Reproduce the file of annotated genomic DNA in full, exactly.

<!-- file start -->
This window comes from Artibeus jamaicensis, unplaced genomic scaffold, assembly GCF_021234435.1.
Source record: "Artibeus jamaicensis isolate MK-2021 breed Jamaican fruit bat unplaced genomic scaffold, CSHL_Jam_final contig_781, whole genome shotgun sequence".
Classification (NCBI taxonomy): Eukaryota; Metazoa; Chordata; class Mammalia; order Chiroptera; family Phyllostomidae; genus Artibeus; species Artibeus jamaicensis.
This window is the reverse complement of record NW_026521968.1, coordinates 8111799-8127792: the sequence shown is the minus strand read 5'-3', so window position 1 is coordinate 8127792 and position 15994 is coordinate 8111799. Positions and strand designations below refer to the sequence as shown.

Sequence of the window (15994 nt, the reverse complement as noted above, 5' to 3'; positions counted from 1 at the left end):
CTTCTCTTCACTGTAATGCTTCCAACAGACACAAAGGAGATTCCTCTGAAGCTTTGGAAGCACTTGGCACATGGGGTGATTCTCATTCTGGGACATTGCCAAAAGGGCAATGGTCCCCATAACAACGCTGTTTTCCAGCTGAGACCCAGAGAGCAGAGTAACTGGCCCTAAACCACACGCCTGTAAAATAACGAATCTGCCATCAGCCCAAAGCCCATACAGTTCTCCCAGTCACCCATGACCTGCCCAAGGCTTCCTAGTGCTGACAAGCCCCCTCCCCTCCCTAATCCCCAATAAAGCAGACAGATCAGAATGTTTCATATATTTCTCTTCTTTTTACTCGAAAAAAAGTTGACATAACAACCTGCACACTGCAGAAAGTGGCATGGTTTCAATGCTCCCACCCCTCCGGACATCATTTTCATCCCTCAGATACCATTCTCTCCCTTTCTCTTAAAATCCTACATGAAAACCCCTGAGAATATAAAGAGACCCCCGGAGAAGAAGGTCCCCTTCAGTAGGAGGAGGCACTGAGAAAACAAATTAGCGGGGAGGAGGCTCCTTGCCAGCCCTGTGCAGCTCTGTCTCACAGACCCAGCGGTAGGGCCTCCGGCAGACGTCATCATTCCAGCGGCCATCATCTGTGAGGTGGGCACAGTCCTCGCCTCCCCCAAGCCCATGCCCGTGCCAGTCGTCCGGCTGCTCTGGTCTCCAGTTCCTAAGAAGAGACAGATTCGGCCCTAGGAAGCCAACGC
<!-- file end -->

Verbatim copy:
This window comes from Artibeus jamaicensis, unplaced genomic scaffold, assembly GCF_021234435.1.
Source record: "Artibeus jamaicensis isolate MK-2021 breed Jamaican fruit bat unplaced genomic scaffold, CSHL_Jam_final contig_781, whole genome shotgun sequence".
Classification (NCBI taxonomy): Eukaryota; Metazoa; Chordata; class Mammalia; order Chiroptera; family Phyllostomidae; genus Artibeus; species Artibeus jamaicensis.
This window is the reverse complement of record NW_026521968.1, coordinates 8111799-8127792: the sequence shown is the minus strand read 5'-3', so window position 1 is coordinate 8127792 and position 15994 is coordinate 8111799. Positions and strand designations below refer to the sequence as shown.

Sequence of the window (15994 nt, the reverse complement as noted above, 5' to 3'; positions counted from 1 at the left end):
CTTCTCTTCACTGTAATGCTTCCAACAGACACAAAGGAGATTCCTCTGAAGCTTTGGAAGCACTTGGCACATGGGGTGATTCTCATTCTGGGACATTGCCAAAAGGGCAATGGTCCCCATAACAACGCTGTTTTCCAGCTGAGACCCAGAGAGCAGAGTAACTGGCCCTAAACCACACGCCTGTAAAATAACGAATCTGCCATCAGCCCAAAGCCCATACAGTTCTCCCAGTCACCCATGACCTGCCCAAGGCTTCCTAGTGCTGACAAGCCCCCTCCCCTCCCTAATCCCCAATAAAGCAGACAGATCAGAATGTTTCATATATTTCTCTTCTTTTTACTCGAAAAAAAGTTGACATAACAACCTGCACACTGCAGAAAGTGGCATGGTTTCAATGCTCCCACCCCTCCGGACATCATTTTCATCCCTCAGATACCATTCTCTCCCTTTCTCTTAAAATCCTACATGAAAACCCCTGAGAATATAAAGAGACCCCCGGAGAAGAAGGTCCCCTTCAGTAGGAGGAGGCACTGAGAAAACAAATTAGCGGGGAGGAGGCTCCTTGCCAGCCCTGTGCAGCTCTGTCTCACAGACCCAGCGGTAGGGCCTCCGGCAGACGTCATCATTCCAGCGGCCATCATCTGTGAGGTGGGCACAGTCCTCGCCTCCCCCAAGCCCATGCCCGTGCCAGTCGTCCGGCTGCTCTGGTCTCCAGTTCCTAAGAAGAGACAGATTCGGCCCTAGGAAGCCAACGC